I am constantly amazed at friends who can quit one job and then turn around and grab another job. One friend worked at three different places within the span of 5 months, he is still at the third job now.
That person was hearing and sighted, without a disability.
And, I have another friend, who is Hard of Hearing, who has been looking for work for a very long time. He is very skilled and highly educated. Yet, securing a job is hard, especially since he lives in a small city with archaic hiring strategies.
Also, I have many friends in the Ataxia world who were employed, yet as their ataxia worsens they are forced to quit. It is very hard to continue working if you are walking in to walls or falling over every 120 seconds.
People with disabilities have a hard time finding work, and keeping it. It is a enormous challenge.
Why is that? There are more barriers, as simple as that.
It is not just the physical barriers, like reading small print or preforming the tasks in the right way. These can be improved with trial and error, and a willing employer.
That “willing employer” is the key here, It is he or she who is willing to go the extra mile to accommodate a persons disability.
Back when I was *just* Deaf-Blind, I held many jobs: Dishwasher at 7 different restaurants, Hotel Housekeeping, off-loading delivery truck at Zellers, workshop planner, ASL teacher/tutor. I wowed the recruiter, who hired me, I probably could hear a lot better back then, and communicated better better verbally.
Then about 15 years ago, my hearing took a plunge, and my vision got worse. I had to communicate using ASL or writing. I was fired from the off-loading job because I could not see the code on the box quick enough as it sped down the ramp to be sorted. When I moved to Toronto ten years back, I tried to find work in the following areas: Housekeeping, Truck Off-loading, stocking shelves and a few others. I was turned down on all, even through I had excellent references. The only reason I could think of why I was turned down was because I had both a vision and hearing loss. The agency I used was not too keen on supporting a guy who was Deaf-Blind.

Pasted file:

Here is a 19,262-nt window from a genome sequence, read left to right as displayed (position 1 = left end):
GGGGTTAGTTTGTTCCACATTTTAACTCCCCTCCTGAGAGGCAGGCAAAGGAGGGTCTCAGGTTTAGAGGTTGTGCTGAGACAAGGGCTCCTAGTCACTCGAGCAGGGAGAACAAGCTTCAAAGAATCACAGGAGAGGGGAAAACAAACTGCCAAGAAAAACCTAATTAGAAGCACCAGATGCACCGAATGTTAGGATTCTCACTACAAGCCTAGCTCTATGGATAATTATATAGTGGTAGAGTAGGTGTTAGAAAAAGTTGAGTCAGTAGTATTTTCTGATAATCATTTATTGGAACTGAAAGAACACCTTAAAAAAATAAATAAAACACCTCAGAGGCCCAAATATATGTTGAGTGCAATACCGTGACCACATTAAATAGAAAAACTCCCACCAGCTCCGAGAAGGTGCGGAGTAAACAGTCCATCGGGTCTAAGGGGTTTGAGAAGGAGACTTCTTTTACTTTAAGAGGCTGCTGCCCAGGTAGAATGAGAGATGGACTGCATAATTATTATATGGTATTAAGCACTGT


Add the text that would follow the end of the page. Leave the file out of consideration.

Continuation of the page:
The last job that I was actually very keen on getting and was actually a few words from getting was working as a shredder at Shred-It. I researched, called and spoke to the boss myself. He wanted more Deaf people because it was a very nosy environment. In fact, he said that he would prefer hiring Deaf individuals for that very reason. When I said I am Deaf-Blind, his tone switched pretty quick and said that I need to see the machines. He then hung up. Shoot! But, I think that was a good blessing because industrial shredders are not the ones you shred up your old Hydro bills, but huge behemoths with teeth that can take mangle a hand quite badly! Phew.
I have also applied for jobs working in Deaf adult education classrooms, I have a BA in Psychology & Learning Disabilities, yet was overlooked because of my vision loss.
The only job I am really skilled at is teaching ASL or tutoring.
Anyways, this blog is about General Barriers to finding and keeping work. I used my own experiences.
The biggest barrier is not the disability of the Deaf-Blind person, but the inability of the recruiter or employer.
Why? Because employers cannot see the strengths of hiring a Deaf-Blind person, they only sees the limitations. “Oh, you are very skilled, but how are you able to hear orders or communicate to customers?” Or “How can you see the print or lipread? How are you able to see the small details that other staff can see without a problem?” And “How can you communicate with other staff?” Plus the employer always seems to put The L word in front of everything. And by that I mean Liability. The Shred-it example above, my Deaf-Blind would be a liability, he could not hire me.
It takes a really willing employer to consider hiring a Deaf-Blind person.
I have a friend who is almost totally Deaf-Blind, and he has a fairly good job for the past 8 or so years, part time. The boss was able to find a place for him and he works there very well. I have another friend who is Deaf-Blind, but he has more vision, he has three or four part time jobs, most teaching ASL.
Another new friend of mine, who is Deaf-Blind, has a good job working with special needs adults.
But, many of my other Deaf-Blind friends (40 here on the West Coast, and maybe 175 in Toronto) are not working. Then cannot get jobs.
I think that there should be an agency focusing on assisting Deaf-Blind people finding work. Because Deaf-Blind need different resources and supports than those who are blind or low vision, and those who are Deaf or hard of hearing. Deaf-Blind is a unique disability, and should have a employment counselors who can really sell the skills of this unique group!
I should end this article by also adding that I am woefully behind in current tread of employment. With my ataxia deteriorating, and my vision & hearing pretty bad, I simply cannot work. I even have a letter from a doctor that says I should not be working!
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